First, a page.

In her book, The Turkish Turn in contemporary German Literature: toward a new critical grammar of migration, Leslie Adelson develops a model of Turkish-German literature that stands as an alternative to what she calls the “two worlds” approach. She criticizes, in this way, the standard interpretation of hyphenated identity as being “in between” two rigid and fixed cultural identities. Indeed, in part, it seems like what she is arguing for is a dialectical understanding of ethnic and national belonging. She calls the model that she develops and discusses “touching tales,” to emphasize the entanglement of cultural identity that she finds at play in the literary works she reads. Adelson’s notion of “touching tales” involves an understanding of “referentiality,” which she defines as “the conjoined effect of literary figuration and narrative development” (17). Such tales allow for an added dimension of the imagined relationship between textual and lived worlds (Adelson here refers to David Hermann’s Story Logic: Problems and Possibilities of Narrative). Adelson directly refers to (and disputes) Katrin Sieg’s discussion of her notion of referentiality, because she disagrees with Sieg’s reading of the relationship between the literary referent and social reference. Adelson writes, “I apparently did not make it clear enough that the combined effect of figuration and narrative in the novel precludes social reference indexing political claims tied to ethnic identities or anti-racist coalitions” (19). As she moves into a discussion of Claudia Brodsky’s writing on referentiality, it occurs to me that these discussions of the cosmopolitical claims of a “transnational aesthetic” (see Cosmopolitan Screen Schindler and Koepnick) are in this way a matter of the problem of the referent, or of referentiality, more generally. The problem of the referent takes place, as Claudia Brodsky describes, in the form of “demarcation” rather than “signification.” As I hope to develop, this problem involves, at its heart, the contradictory relationship and confusion between reason and cause (see the discussions of Wittgenstein and Freud—Richard Allen, “Psychoanalysis after Wittgenstein”). Adelson’s critique of Sieg seems to emerge out of her perception that Sieg does not make a similar distinction between representation and demarcation. For Sieg, the importance of referentiality is that it is able to exceed, but nonetheless fix, “the representation of clearly recognizable social and ethnic milieux” (see B. Venkat Mani’s discussion of Sieg and Adelson in Cosmopolitical Claims). This is the construction of the “here and now.”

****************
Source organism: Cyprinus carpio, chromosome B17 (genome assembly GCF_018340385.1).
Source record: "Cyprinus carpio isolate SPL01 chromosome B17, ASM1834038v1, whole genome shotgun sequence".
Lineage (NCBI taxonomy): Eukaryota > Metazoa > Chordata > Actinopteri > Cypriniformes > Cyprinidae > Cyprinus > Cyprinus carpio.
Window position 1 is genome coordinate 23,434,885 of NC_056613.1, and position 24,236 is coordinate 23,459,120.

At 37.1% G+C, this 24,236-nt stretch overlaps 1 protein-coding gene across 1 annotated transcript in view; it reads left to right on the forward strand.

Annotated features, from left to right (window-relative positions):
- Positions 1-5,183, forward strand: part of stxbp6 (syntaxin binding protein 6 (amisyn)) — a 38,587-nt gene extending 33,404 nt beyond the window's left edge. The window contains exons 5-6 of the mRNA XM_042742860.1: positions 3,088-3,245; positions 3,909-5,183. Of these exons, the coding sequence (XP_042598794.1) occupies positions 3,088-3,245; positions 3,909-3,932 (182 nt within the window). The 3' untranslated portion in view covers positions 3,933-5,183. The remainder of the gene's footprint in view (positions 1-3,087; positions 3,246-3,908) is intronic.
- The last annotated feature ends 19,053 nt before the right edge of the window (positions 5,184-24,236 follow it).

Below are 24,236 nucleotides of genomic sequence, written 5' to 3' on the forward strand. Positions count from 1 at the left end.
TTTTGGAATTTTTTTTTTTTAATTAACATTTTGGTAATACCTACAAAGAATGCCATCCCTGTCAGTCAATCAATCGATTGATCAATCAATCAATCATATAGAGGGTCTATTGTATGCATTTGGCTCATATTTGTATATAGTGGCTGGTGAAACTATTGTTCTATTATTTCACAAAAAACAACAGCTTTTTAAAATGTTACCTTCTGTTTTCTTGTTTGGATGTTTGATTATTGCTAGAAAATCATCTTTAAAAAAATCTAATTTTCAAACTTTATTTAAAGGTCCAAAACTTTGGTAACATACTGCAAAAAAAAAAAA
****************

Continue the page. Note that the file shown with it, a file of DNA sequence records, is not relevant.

In the context of questions of the cosmopolitical (that is, the negotiation between universal and particular identity and difference), this question of referentiality also takes on the question of the extent to which self-referentiality constitutes a model of referentiality at large (re: analogies between individual and cultural models of psychoanalysis). In East, West, and Others: The Third World in Postwar German Literature, Arlene Teraoka asks, “If discourse about others is self-referential, how do the specific Third World constructions of these authors reflect reciprocal, imaginative constructions of German or Europe?” (1). Teraoka’s question, and her project, reflect the inescapable grounds of Goethian Weltliteratur: the imposition of humbling self-reflection that arises from a concern that one’s own environment would become too narrow. For Goethe, this cures the writer of his feeling that he himself is great (i.e. his realization that he is one among many). Indeed the problem of self and other referentiality introduces to the discussion of general referentiality a tension, which, it seems to me, makes inadequate the argument that pits the undialectic “two worlds” approach against the entangled dialectic of touching tales. For the problem of self-referentiality helps us to think about the way that such a notion of entanglement becomes ascribed as an essential, rather than referential, reality of something called a transnational aesthetic, or, as B. Venkat Mani writes, the “accelerated human mobility” that becomes characteristic of the relationship between nation and diaspora. As a way of working through the tension that arises from self-referentiality, I should like to turn to Kant’s essay on cosmopolitanism, “On Perpetual Peace,” in which he describes global living as a result of geographical space: “Since the earth is a globe, they cannot disperse over an infinite area but must necessarily tolerate one another’s company” (106). He continues to describe the repercussions of global living in his definition of cosmopolitan right, of a universal community “where a violation of rights in one part of the world is felt everywhere.”